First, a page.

Friday, November 25, 2016

Quantum Christianity and Category Error

I alluded to the findings of Quantum Mechanics in my last post. I am not as well versed in the theory of Quantum Mechanics as I'd like to be. When I have a bit more time on my hands, I'll perhaps try and get it up-to-scratch, but then I'm a (former) mathematician, not a physicist. There is a difference.

My line of work has always been in the abstract which is a lot more interesting, because in mathematics, as I said earlier, we can play with the rules and see what the outcome is. We get some beautiful ideas which we can use to solve problems. Personally, I am a bit of a mathematical Platonist in that I believe that mathematics is discovered, not invented; that numbers exist, but not as material objects. Interestingly, each branch of mathematics seems to find some physical application. Even complex numbers, and hyper-complex numbers (the quaternions) are being used in your computer right now, yet you won't be able to count apples with them.

As far as I see it, Quantum Mechanics is a remarkable theory which can predict the motions of subatomic particles with an alarming degree of accuracy. Indeed, it even gives a limit to how accurately we can ever make measurements. The idea is that energy is not a completely continuous quantity but comes in packets called quanta. Albert Einstein then demonstrates that there is an equivalence between matter and energy, and so we have a direct impact of quantum mechanics on our material world. We no longer can measure where a particle is, but only where it probably is. Thus, the Quantum Mechanic combines the certainty of classical Newtonian Mechanics with probability and statistics to formulate her theory.

There are startling conclusions to this, which prove to be troubling (I state them in their popular versions, rather than the mathematical formalism):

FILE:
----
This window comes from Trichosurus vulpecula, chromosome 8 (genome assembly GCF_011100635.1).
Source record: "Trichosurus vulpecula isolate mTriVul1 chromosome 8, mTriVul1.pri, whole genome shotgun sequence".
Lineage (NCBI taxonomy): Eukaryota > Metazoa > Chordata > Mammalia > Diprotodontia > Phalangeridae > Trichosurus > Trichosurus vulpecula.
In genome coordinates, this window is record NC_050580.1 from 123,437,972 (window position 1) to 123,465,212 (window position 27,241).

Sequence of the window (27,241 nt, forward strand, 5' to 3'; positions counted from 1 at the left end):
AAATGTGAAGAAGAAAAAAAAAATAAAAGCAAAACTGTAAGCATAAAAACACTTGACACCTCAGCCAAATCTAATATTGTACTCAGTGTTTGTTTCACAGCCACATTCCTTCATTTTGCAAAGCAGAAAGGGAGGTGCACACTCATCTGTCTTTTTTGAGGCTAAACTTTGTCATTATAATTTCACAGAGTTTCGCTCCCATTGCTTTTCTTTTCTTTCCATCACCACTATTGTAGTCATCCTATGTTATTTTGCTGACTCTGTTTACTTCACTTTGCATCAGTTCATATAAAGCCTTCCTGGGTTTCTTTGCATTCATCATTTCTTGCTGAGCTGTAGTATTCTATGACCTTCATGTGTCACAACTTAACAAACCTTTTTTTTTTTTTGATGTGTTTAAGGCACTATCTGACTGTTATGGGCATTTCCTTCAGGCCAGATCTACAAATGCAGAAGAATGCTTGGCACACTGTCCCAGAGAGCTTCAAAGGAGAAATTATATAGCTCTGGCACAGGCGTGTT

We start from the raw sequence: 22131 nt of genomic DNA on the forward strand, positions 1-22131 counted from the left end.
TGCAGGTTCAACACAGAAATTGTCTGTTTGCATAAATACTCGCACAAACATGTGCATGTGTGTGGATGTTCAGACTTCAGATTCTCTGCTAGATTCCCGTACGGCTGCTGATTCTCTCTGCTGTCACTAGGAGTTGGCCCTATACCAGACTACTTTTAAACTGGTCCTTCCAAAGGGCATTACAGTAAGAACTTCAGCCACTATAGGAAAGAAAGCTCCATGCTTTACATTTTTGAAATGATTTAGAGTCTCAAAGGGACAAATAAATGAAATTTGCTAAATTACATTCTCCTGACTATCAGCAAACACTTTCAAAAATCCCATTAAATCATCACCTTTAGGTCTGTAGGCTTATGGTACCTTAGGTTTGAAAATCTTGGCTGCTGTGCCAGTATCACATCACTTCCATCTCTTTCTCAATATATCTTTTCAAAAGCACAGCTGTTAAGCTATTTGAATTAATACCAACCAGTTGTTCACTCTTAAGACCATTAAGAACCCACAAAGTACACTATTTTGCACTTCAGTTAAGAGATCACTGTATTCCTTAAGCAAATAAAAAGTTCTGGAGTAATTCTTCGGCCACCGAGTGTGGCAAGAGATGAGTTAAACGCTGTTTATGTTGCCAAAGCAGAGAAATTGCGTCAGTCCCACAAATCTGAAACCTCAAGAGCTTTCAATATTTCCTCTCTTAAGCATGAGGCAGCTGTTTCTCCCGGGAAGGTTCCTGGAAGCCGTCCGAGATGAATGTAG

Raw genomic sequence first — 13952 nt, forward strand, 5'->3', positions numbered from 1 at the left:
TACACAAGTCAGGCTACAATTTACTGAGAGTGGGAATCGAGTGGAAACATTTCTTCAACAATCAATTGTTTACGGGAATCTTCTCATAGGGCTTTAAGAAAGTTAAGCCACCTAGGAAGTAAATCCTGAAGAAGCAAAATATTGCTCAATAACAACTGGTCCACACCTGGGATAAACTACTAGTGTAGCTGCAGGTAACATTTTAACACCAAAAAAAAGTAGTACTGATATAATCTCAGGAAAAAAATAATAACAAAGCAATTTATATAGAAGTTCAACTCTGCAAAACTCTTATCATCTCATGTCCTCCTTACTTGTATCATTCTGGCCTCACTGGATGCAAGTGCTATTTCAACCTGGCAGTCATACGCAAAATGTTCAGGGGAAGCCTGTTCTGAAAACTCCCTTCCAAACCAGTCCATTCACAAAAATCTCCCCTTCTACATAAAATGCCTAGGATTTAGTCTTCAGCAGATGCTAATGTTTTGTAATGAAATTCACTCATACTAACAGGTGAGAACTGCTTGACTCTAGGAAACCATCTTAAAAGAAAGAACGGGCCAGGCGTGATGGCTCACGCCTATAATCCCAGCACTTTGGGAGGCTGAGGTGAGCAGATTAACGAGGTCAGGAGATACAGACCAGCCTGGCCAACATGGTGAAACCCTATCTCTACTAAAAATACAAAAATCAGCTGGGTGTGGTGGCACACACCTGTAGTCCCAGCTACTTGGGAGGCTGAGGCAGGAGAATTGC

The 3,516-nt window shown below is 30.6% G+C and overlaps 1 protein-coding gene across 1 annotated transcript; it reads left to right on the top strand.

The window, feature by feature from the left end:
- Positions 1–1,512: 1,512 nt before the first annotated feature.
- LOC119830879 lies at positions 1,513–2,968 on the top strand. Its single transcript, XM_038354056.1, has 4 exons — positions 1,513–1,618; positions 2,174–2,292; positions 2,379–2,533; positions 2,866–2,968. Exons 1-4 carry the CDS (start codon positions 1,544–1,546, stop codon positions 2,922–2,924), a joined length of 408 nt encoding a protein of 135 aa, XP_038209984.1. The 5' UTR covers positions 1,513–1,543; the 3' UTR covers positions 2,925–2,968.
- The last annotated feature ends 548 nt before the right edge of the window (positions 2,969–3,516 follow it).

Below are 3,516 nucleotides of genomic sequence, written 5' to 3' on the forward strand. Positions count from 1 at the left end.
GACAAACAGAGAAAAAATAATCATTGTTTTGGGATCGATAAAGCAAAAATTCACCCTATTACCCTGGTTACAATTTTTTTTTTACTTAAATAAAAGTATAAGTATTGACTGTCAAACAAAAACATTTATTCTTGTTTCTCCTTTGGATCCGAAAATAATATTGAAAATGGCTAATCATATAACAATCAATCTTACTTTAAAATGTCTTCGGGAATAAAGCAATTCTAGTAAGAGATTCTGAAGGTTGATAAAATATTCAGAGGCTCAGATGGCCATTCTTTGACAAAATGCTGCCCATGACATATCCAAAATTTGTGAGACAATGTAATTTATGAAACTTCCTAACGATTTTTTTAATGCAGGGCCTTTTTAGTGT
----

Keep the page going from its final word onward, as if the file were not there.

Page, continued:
1) (Heisenberg uncertainty principle) We cannot simultaneously know where a particle is and where it is going. If we know one for sure, then we cannot be sure about the other.

2) It is entirely possible that while a particle is probably right in front of you, it might actually be on the Moon.

3) Our observations of a particle actually affect the motion or state of that particle.

4) (Schroedinger's Cat) "a cat imagined as being enclosed in a box with a radioactive source and a poison that will be released when the source (unpredictably) emits radiation, the cat being considered (according to quantum mechanics) to be simultaneously both dead and alive until the box is opened and the cat observed."

5) (Wave-Particle Duality and The double slit experiment) A single particle of light, when directed at an obstacle with two apertures through which it may pass, passes through both of them. Consequently light can be considered both as a wave and as a particle.

I cite the popular versions precisely because these are the versions that have filtered down into popular thinking. The calculations that this theory makes, as I said above, are supremely accurate and make it a good scientific description of the way things work. However, Quantum Mechanics seems to break down as soon as we introduce gravity, and further, breaks down when we try and reconcile it with another supremely accurate theory - General Relativity. The theory we have for the very small does not match up with the theory we have for the very large.

The five facts that I have stated above do not marry with our experiences of life, and it is how we exaggerate these ideas that perhaps makes more mockery of the beauty of Quantum Mechanics, and our experiences of reality precisely because we misinterpret them.

1) If the Uncertainty Principle could be scaled up to our level, then we would never be able to catch a ball, let alone land a man on the moon.

2) It would take a length of time longer than the lifespan of the Universe for all the particles in your body to transport you suddenly to Mars.

3) If this were scaled up, then football matches would be a hoot!